By Jared Chausow
By Katie Toth
By Elizabeth Flock
By Albert Samaha
By Anna Merlan
By Jon Campbell
By Jon Campbell
By Albert Samaha
Still the Greek bastion of the five boroughs with restaurants, clubs and banks firmly entrenched in the area, Astoria now is attracting Manhattanites with its reasonable rents and quick commute. But a newer wave of cultures led by immigrants from North Africa and the Middle East is adding another form of richness to the cultural stew, especially on Steinway Street right off the Grand Central Parkway.
The EGYPTIAN COFFEE SHOP, for example, is like a slice of the Middle Eastwithout the violence. Here you can enjoy thick coffee while toking on a rented hookah loaded with strong tobacco. Three bucks is all you need. An oven supplies the coals that sit atop the tobacco in the water pipe. The long room has a large-screen TV playing movies and tapes of TV shows from back home. Places like the nearby AL IMAN FOOD MARKET sport barrels of dried figs, along with other reminders of home, like Halawa pistachio dessert spread, eaten on toast with tea or coffee. Cross the street and you've traveled all the way across Africa to Morocco, to a restaurant called LA KASBAH, its clay pots for cooking couscous sitting in the window. Ron M. Beigel
For most Long Islanders, Woodside is nothing more than the name of the last stop before Penn Station on the LIRR. But for those of you who change at Woodside for the No. 7 IRT upstairs, head downstairs one day. You'll find yourself in Latin America.
From its beginnings at Queens Boulevard in the west to just before Shea Stadium in the east, with the No. 7 rumbling overhead, Roosevelt Avenue is dominated by South American restaurants, stores and offices stretching from Woodside through Jackson Heights to Corona.
But that's not all in this polyglot area. Hard by the BQE, the PHIL-AM GROCERY on the corner of Roosevelt and 70th Street, across the street from the Phillipine National Bank, is crammed with produce like green wrinkled bitter melons and long melons. In back is the meat counter where you can buy delicious longanizas. These pork sausages have sweet barbecue sauce already mixed inside the casing, which oozes out as you fry them. Ensaymada or sweet bread are made in New Jersey and trucked over for local Filipinos. (Get the ones with the Monterey jack inside. It's really a Filipino cheese Danish.) Mama Sita's barbecue sauce is a dark, sweet soy-sauce based marinade perfect for soaking steaks overnight.
Not everything here is so new. THE PHILIPPINE GRILL at 69th Street and Roosevelt has anchored the community for quite a few years now, offering such new treats to Long Islanders as goat stew, deep fried pork belly with liver sauce and menudo.
Down the block, at 68th Street, you're in South America again, munching on a quick snack of churros (long cinnamon-and -sugar coated pastries) with coffee from LA URUGUAYA/LA PARAGUAYITA BAKERY.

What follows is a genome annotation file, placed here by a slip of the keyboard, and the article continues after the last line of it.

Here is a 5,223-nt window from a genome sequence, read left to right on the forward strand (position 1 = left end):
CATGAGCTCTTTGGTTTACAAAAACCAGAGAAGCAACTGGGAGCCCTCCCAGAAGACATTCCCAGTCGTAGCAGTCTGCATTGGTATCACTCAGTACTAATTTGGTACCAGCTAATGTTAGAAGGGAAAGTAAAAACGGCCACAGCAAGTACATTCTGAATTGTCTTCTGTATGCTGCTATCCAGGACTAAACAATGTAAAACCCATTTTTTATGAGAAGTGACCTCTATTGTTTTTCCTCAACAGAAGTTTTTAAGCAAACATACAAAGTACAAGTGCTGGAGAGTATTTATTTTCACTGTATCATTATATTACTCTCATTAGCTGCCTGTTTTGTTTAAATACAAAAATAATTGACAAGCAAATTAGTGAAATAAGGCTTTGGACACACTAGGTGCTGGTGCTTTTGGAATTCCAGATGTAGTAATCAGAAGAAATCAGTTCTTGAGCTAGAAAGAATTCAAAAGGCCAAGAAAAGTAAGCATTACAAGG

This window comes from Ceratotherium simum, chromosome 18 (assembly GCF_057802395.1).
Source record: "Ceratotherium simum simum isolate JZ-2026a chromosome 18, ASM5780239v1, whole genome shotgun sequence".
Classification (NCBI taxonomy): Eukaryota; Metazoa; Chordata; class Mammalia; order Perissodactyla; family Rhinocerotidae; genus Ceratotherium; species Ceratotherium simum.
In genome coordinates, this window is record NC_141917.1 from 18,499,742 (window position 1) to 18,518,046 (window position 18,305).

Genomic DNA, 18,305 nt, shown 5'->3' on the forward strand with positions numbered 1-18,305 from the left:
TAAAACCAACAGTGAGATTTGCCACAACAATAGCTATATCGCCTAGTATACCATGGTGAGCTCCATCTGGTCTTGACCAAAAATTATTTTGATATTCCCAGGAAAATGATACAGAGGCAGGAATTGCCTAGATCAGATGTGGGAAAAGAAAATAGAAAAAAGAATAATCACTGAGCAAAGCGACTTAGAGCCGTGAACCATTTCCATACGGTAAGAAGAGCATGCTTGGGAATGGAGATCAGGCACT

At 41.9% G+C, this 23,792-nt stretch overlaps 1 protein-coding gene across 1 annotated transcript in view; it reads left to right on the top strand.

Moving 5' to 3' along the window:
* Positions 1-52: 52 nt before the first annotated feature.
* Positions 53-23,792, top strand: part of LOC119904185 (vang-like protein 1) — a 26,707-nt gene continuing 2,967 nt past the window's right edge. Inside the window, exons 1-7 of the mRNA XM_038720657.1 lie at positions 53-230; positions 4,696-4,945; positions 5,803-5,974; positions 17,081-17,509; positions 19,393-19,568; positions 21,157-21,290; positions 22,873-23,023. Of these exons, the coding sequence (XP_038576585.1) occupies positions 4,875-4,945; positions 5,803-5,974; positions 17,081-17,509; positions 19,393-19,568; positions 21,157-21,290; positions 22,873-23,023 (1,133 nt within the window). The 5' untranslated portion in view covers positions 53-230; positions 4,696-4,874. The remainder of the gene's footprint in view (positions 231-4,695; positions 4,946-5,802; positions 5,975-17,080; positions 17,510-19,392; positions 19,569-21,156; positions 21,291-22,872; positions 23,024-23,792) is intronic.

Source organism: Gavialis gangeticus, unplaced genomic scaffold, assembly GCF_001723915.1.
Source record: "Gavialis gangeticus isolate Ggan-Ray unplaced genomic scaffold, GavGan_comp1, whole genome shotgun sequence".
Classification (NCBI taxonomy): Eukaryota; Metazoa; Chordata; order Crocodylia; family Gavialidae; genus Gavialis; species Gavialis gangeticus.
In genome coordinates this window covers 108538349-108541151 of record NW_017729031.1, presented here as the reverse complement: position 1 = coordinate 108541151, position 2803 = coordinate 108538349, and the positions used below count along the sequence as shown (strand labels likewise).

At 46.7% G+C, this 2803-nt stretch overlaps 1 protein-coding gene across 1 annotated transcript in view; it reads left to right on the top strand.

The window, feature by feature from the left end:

American culture has often been hatched in Queens, and one of the most famous bits has nothing to do with the borough's deep history of jazz and jazz musicians. At the intersection of Broadway and Elmhurst Avenue is Moore Homestead Park, the former residence of Clement C. Moore, the 19th century academician destined to be forever known for "A Visit from St. Nicholas." Legend has it that Moore, a stuffy classics professor at a theological seminary in Manhattan, had a brainstorm on a sleigh ride home from Greenwich Village one evening in 1822. Ordinarily a dour academician known for his two-volume Compendious Lexicon of the Hebrew Language, Moore was inspired not only by the chubby Dutchman who drove the sleigh that day but by Washington Irving's satires of New York's Dutch population and by a contemporaneous Christmas poem that linked Santa Claus to reindeer, according to folklorist David Emery.
Much to Moore's chagrin, Emery says, his verse, "'Twas the night before Christmas...," written just for his own six children, was published behind his back and became his only claim to fame.
The home is gone, and in its stead are swings and monkey bars. And a new era of Queens has taken root. On the corner is a branch of Asia Bank, which also has branches in Flushing and Chinatown. Next to the bank is a Long Island-style strip shopping center anchored by a Key Food supermarket. The rest of the center is a food paradise: One after another sits JOE'S SHANGHAI, PENANG TASTE, PHO BAC, TAKRAI THAI, SINGA PIZZA and PHO BANG (one of six Pho Bangs in Queens and Manhattan). Pho Bac and Pho Bang are Vietnamese soup placesperfect for a chilly day.
The new Queens has crossroads found in few other American cities. Think it's a lonely planet? Not after you've traveled to Bogota and Bombay on the same Saturday afternoon, in the same neighborhood.
On the block of Northern Boulevard between 83rd and 84th streets lies the Colombian stronghold of New York. Follow the food: JAIMIE'S CORNER GROCERY plants its bins of plantains and chili peppers on the sidewalk; down the block is SEBA SEBA BAKERY (Seba stands for "selling everything baked appetizing"). ESMERALDA DE COLOMBIA restaurant features a "country platter" of grilled skirt steak, white rice, black beans, a piece of smoked pork skin, a small biscuit, a fried egg and a slice of avocado, all for $5.75. Breakfast offerings include corn-meal pancakes. For a couple of dollars, the fruity milk drink called guanabana sweetens things up.